And now Town really let their hair down, playing with gay abandon, flowing forward with crowd-pleasing flicks and tricks. Bolland and Hunt made sure the clamp remained in place, allowing Boshell to step inside, love, and really show them the way. Town ticked as he tocked, tapping out that old Burnett beat, the ball in constant motion with simple passes to simple men. Hello, here they go again. Paterson rubbed free with a Boshell-Toner trick and treat; he rolled on, looked up and drove a low cross through the middle of the area, with Bore lurking. A Bostonian pankled the ball into the crowd.
Oh, such beauty, reminding us of our long-forgotten youth. Toblerone Town football down the right at pace, but without nuts. Bore freed, Paterson waiting, but the cross sliced low to the near post, where Marriott, just, clutched the ball. This is football, this is Town. They're smiling again, and so are we: a remembrance of things past.
Toss the hair from side to side, yes, go on, push your head back and laugh! Does it feel good? Toner did slow motion Poutonian stepovers in honour of the retiree's memory. The ghost of Tony Rees flickered across the edge of the penalty area as Paterson outrageously backheel-volleyed a one-two with his new bestest friend Peter Bore, who tried to flick the ball first time over a defender's head. Boshell flighted a corner under the crossbar, forcing Marriott to fingertip the ball over. Toner cracked the next one deep to the far post, where Bore, five yards out, headed down firmly. The ball bounced down past Marriott and up, crawling over the crossbar and smooching the top of the stanchion.
There used to be an angry young man, hiding his head in the sand, Buckley gave him a word and he finally heard: Bore's getting closer all the time.
With just over ten minutes left Town started to really turn the screws of defeat on the eye-popping vice of humiliation. Not just goals, but toying, teasing, one-touch passing. In the centre, down the right, Toner to Bloomer, to Hunt, to Paterson, to Bore and Bolland sent behind the defence to the bye-line. He crossed, they cleared, but only back to Boshell. The metronome relentlessly ticked on, like a Chinese water torture, Boston running around in circles, certain they could hear, but never seeing, never touching. Was it in their head, were they going mad? Was this real? Yes, it was really Town. Tick-tock, it's the Countdown conundrum - di-duh, di-duh, di-duh-duh doooo.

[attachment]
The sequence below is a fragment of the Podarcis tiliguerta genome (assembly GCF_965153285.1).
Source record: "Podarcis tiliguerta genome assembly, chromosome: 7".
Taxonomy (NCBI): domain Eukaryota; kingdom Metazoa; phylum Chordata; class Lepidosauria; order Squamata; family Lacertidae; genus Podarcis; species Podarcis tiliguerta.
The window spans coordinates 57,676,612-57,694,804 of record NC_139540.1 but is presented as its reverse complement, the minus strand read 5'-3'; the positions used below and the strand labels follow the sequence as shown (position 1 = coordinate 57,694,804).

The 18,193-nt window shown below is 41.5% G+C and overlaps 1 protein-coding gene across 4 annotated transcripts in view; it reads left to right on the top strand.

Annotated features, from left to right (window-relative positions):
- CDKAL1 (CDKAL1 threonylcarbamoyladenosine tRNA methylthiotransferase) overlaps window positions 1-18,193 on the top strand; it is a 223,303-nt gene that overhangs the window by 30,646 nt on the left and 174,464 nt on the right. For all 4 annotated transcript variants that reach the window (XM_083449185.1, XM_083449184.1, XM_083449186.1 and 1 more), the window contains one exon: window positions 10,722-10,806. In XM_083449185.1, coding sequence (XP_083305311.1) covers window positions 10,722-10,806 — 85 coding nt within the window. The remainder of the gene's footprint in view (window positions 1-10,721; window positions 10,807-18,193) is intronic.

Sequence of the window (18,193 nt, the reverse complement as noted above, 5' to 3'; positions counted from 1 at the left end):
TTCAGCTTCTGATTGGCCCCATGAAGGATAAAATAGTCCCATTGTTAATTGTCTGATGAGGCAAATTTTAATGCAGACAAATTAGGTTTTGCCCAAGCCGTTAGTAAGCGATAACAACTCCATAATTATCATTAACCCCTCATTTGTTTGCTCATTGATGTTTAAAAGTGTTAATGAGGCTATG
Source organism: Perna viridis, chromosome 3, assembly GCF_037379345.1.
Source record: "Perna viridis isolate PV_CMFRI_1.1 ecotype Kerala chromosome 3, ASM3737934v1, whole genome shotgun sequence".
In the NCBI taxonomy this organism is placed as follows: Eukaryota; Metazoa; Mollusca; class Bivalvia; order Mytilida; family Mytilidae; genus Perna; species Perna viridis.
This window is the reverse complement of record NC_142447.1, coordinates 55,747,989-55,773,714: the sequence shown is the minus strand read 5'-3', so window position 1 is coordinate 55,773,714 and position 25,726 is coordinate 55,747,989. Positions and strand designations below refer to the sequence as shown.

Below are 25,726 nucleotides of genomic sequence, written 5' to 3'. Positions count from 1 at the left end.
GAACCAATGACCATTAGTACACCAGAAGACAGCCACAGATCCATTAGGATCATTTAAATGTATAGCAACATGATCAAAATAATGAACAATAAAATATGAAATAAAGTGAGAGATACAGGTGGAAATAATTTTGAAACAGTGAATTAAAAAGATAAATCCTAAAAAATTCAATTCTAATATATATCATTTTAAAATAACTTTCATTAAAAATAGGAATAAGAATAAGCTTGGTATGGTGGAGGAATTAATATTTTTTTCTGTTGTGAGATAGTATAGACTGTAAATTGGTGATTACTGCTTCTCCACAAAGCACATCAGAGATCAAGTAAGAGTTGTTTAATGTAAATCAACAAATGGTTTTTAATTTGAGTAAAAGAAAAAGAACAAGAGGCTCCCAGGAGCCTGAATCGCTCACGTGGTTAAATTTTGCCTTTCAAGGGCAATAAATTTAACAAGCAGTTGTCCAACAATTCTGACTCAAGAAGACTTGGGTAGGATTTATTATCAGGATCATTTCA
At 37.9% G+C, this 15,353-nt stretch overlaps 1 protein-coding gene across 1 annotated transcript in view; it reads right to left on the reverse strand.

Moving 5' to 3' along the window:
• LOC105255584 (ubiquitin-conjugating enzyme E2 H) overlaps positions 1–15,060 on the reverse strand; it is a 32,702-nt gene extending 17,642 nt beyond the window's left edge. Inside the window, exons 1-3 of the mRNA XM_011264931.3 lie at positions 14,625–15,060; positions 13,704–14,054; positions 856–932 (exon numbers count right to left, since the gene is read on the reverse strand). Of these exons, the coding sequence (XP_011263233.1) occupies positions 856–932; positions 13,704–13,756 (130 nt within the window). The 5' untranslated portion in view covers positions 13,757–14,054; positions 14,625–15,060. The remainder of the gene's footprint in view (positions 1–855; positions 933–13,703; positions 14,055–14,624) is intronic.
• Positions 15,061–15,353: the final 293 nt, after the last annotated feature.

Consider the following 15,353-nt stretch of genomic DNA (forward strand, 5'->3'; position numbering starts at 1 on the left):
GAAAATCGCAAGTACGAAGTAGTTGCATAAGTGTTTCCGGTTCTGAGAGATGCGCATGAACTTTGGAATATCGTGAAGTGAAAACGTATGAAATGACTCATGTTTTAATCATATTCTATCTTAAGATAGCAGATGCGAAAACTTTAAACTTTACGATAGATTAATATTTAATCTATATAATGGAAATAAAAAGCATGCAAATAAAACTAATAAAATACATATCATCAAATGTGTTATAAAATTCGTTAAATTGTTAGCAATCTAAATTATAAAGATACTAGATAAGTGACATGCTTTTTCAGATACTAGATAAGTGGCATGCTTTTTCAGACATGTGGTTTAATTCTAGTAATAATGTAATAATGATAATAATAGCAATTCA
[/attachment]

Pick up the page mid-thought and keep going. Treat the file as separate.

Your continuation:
Toner, in the centre-right 30 yards out, imperiously walked into the path of the ball and stabbed a spinning, dipping pass over the left-back. Bolland raced in and, from the very corner of the penalty area right on the bye-line, whamped a cross into the near post. Three yards out, Bore swung his hips to a Latin beat and steered a volley down, through and over the keeper. A hat-trick, and a hatful of hollow Bostonians. We're not grim-faced, we're Grimsby again. For a week, at least.
As the party wended its way towards midnight people drifted away. Their taxis had come, hadn't they, Mr Evans. Till replaced Paterson and duly ran around a lot, without much effect. Five minutes later Croft replaced Newey and Bore was allowed his personal ovation when the Grand Old Lumpy came on for a cameo of pure lumpyness. Somehow, with Paterson and Bore off the pitch, Town weren't the same and Boston's defenders finally had someone who they could keep pace with. They even had a little bit of pressure at the end, with a free kick wasted by Ernie, and Broughton huffed and puffed in circles but only blew his own house down.
Buckley ran off and let the players soak in the adoration. Whittle, Fenton and Bloomer stood together and lingered to the end, bonding together and with us. Whittle even got a personalised message of love from one thousand Grimbarians.